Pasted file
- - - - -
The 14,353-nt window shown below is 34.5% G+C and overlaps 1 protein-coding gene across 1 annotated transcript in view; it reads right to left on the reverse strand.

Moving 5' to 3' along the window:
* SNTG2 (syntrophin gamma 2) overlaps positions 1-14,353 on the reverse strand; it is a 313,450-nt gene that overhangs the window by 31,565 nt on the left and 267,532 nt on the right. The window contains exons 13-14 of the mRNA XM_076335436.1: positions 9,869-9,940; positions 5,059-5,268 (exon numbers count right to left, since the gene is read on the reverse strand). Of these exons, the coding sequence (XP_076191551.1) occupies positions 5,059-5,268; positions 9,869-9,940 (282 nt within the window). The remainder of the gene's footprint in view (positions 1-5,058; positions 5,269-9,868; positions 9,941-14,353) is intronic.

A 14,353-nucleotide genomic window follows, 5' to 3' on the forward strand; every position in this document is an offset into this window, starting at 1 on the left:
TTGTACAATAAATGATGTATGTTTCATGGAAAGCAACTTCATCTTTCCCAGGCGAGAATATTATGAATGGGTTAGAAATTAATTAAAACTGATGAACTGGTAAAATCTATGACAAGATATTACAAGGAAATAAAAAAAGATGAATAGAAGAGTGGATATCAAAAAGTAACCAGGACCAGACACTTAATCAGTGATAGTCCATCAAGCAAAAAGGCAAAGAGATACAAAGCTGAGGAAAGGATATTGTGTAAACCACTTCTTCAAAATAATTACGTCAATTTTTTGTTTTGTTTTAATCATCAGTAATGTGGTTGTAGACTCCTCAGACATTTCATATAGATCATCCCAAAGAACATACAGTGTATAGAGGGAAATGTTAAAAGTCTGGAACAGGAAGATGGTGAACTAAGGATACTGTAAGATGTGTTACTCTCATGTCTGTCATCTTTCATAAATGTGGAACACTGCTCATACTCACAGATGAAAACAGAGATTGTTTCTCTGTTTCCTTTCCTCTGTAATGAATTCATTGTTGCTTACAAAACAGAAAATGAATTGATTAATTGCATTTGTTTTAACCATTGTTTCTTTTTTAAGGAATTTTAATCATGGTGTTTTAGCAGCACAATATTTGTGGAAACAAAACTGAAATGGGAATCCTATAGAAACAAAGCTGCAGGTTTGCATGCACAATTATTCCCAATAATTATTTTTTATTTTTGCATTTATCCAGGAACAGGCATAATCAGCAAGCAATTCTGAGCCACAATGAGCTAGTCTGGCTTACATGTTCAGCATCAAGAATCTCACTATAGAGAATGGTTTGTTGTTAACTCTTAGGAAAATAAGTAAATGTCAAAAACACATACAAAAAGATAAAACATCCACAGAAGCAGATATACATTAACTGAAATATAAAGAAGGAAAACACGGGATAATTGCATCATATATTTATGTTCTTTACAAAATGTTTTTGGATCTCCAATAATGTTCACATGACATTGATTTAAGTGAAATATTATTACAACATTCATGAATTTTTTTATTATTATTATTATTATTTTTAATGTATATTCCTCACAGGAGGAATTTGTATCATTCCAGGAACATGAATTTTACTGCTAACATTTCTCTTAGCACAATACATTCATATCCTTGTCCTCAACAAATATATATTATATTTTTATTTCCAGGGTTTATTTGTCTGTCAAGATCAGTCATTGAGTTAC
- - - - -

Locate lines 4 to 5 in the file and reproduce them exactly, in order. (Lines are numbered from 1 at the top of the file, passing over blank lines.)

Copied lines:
A 14,353-nucleotide genomic window follows, 5' to 3' on the forward strand; every position in this document is an offset into this window, starting at 1 on the left:
TTGTACAATAAATGATGTATGTTTCATGGAAAGCAACTTCATCTTTCCCAGGCGAGAATATTATGAATGGGTTAGAAATTAATTAAAACTGATGAACTGGTAAAATCTATGACAAGATATTACAAGGAAATAAAAAAAGATGAATAGAAGAGTGGATATCAAAAAGTAACCAGGACCAGACACTTAATCAGTGATAGTCCATCAAGCAAAAAGGCAAAGAGATACAAAGCTGAGGAAAGGATATTGTGTAAACCACTTCTTCAAAATAATTACGTCAATTTTTTGTTTTGTTTTAATCATCAGTAATGTGGTTGTAGACTCCTCAGACATTTCATATAGATCATCCCAAAGAACATACAGTGTATAGAGGGAAATGTTAAAAGTCTGGAACAGGAAGATGGTGAACTAAGGATACTGTAAGATGTGTTACTCTCATGTCTGTCATCTTTCATAAATGTGGAACACTGCTCATACTCACAGATGAAAACAGAGATTGTTTCTCTGTTTCCTTTCCTCTGTAATGAATTCATTGTTGCTTACAAAACAGAAAATGAATTGATTAATTGCATTTGTTTTAACCATTGTTTCTTTTTTAAGGAATTTTAATCATGGTGTTTTAGCAGCACAATATTTGTGGAAACAAAACTGAAATGGGAATCCTATAGAAACAAAGCTGCAGGTTTGCATGCACAATTATTCCCAATAATTATTTTTTATTTTTGCATTTATCCAGGAACAGGCATAATCAGCAAGCAATTCTGAGCCACAATGAGCTAGTCTGGCTTACATGTTCAGCATCAAGAATCTCACTATAGAGAATGGTTTGTTGTTAACTCTTAGGAAAATAAGTAAATGTCAAAAACACATACAAAAAGATAAAACATCCACAGAAGCAGATATACATTAACTGAAATATAAAGAAGGAAAACACGGGATAATTGCATCATATATTTATGTTCTTTACAAAATGTTTTTGGATCTCCAATAATGTTCACATGACATTGATTTAAGTGAAATATTATTACAACATTCATGAATTTTTTTATTATTATTATTATTATTTTTAATGTATATTCCTCACAGGAGGAATTTGTATCATTCCAGGAACATGAATTTTACTGCTAACATTTCTCTTAGCACAATACATTCATATCCTTGTCCTCAACAAATATATATTATATTTTTATTTCCAGGGTTTATTTGTCTGTCAAGATCAGTCATTGAGTTAC